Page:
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On behalf of our members and Doncaster Rovers fans, the DRSG Committee would like to take this opportunity to welcome our new manager Darren Ferguson to the club and look forward to this exciting new chapter for the Rovers.

We believe this to be a great capture by the club, after what was a lengthy selection process it seemed throughout that Ferguson stood out as the favourite for many supporters and it seems we have the right result are the end of it.

We are sure the Black Bank will be in full force tomorrow and give Ferguson Jr a great vocal welcome. It’s important as supporters that we all get behind the new manager and show our support as we look to rise up the table.

It’s Fergie Time

Paul Dickov Sacked as manager

Its official!

After much speculation, disagreement, statistics and frustration and no doubt plenty of consideration by our usually dormant board they have finally decided it is the right time to show Paul Dickov the door.

Following an unarguably disappointing start to the campaign that has seen us gather just 6 points from our opening 6 matches through a series of lacklustre performances in which we seem to be fruitless in front of goal it seems most fans, bar the odd maniac, had turned on the scot.

His number seemed up when irrepressible shyster, internet gob and quality t-shirt manufacturer Robert Ghosh made his ‘Dickov Out’ campaign public at the meet the owners, and Dickov (in one of his finest moments as Rovers manager) called the young antagonist a “nob”.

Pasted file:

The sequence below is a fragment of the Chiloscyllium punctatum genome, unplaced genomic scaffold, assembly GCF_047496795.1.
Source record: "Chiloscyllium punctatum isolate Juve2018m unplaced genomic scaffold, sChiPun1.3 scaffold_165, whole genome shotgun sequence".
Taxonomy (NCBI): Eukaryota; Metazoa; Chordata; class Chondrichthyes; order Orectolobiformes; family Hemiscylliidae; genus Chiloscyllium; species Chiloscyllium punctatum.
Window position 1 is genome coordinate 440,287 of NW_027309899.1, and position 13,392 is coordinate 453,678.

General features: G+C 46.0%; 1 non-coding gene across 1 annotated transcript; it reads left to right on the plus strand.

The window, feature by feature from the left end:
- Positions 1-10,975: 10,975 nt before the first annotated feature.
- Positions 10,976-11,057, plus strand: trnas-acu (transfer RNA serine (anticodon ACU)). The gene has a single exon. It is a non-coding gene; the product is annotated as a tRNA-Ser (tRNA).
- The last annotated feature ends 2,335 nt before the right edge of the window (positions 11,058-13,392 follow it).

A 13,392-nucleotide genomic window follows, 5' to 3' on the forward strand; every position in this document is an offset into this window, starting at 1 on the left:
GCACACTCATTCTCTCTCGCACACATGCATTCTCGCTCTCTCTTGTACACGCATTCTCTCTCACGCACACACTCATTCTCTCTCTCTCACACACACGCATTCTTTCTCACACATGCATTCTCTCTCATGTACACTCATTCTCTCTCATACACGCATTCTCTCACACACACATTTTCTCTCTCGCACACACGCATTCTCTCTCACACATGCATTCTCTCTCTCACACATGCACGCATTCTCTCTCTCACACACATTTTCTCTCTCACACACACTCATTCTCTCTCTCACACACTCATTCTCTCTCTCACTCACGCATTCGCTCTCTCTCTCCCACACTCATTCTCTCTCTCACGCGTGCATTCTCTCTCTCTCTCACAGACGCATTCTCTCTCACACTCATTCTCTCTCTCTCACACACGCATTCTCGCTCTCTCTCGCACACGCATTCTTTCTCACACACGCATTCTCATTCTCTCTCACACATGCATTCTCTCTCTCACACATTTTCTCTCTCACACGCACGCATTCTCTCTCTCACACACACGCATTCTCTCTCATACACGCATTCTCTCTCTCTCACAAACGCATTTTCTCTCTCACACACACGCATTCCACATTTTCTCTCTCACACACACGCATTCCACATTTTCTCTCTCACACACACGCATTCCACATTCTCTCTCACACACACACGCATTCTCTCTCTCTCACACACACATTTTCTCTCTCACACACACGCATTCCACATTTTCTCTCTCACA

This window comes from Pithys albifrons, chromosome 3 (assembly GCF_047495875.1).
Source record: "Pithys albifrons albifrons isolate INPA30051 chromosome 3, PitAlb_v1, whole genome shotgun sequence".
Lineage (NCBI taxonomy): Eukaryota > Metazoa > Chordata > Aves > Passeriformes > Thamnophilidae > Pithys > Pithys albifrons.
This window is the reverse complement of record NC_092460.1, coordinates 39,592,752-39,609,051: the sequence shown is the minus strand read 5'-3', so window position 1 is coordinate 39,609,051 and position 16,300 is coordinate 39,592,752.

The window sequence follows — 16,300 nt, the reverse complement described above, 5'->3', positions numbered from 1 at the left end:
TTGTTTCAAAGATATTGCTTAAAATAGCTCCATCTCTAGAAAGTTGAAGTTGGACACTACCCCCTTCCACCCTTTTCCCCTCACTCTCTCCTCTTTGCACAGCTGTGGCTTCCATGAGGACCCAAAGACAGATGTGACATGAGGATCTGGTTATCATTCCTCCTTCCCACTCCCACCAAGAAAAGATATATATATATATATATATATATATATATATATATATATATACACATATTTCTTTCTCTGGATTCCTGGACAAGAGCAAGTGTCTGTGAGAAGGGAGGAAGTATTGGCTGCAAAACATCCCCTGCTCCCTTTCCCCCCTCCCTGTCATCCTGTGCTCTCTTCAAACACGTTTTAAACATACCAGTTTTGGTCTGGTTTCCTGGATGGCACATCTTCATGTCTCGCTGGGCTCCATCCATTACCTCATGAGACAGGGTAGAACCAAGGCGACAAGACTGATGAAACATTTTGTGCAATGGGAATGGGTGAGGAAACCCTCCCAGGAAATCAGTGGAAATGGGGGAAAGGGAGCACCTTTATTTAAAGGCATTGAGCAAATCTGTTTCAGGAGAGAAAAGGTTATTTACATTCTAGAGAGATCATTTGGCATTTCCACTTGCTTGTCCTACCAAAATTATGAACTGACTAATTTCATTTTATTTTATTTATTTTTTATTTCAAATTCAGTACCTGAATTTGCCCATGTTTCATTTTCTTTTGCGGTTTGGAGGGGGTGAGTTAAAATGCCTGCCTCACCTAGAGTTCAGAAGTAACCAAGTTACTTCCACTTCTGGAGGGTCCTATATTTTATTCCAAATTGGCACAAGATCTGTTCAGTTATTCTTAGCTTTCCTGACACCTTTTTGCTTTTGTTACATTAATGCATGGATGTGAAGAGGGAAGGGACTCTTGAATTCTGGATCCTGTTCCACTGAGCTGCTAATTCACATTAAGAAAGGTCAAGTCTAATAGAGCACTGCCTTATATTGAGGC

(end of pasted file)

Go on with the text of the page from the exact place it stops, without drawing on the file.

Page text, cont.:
Speculation has already begun about his replacement, no doubt Dave Penney, SOD, Saunders, Sammy Chung, Kevin Keegan, Brain Flynn and Fred Emery will all be suggested by respected nostalgia hunters and will undoubtedly find their way onto an odds list somewhere.

Onwards and upwards for the Rovers, here’s hoping the new appointment’s name will fit in an easy to learn, repetitive song so the Black Bank can repeat it endlessly with mild enthusiasm.



Paul Dickov – Stay or go?


Paul Dickov - for and

The case against – by Stuart Sidebottom

Is Paul Dickov the worst Doncaster Rovers manager since Kerry Dixon?
DRFC manager stats
The answer is clear. Yes fans may say we have a very small budget, but look at the ratio for Ian Snodin with a non-existent budget! The team are letting the manager down; but it’s the manager’s’ responsibility to motivate. I’ve never seen the team looking so de-motivated. We can sit and provide excuses all day but the facts don’t lie. Since Dickov’s reign we’ve the lowest win ratio since Dixon; only picking up a point every two and a half games. The average spell in charge is currently 108 games; personally, wouldn’t let Dickov’s spell go beyond this.
Anyone that can disagree with statistics is clearly lacking ambition for the club.


The case for – by Lee Croft



4 games into the season 0 wins and 1 goal,  Rovers fans are already knee-jerking and calling for Dickov’s head which comes as no great shock given how his head was called for on many occasions in the last 14 or so months.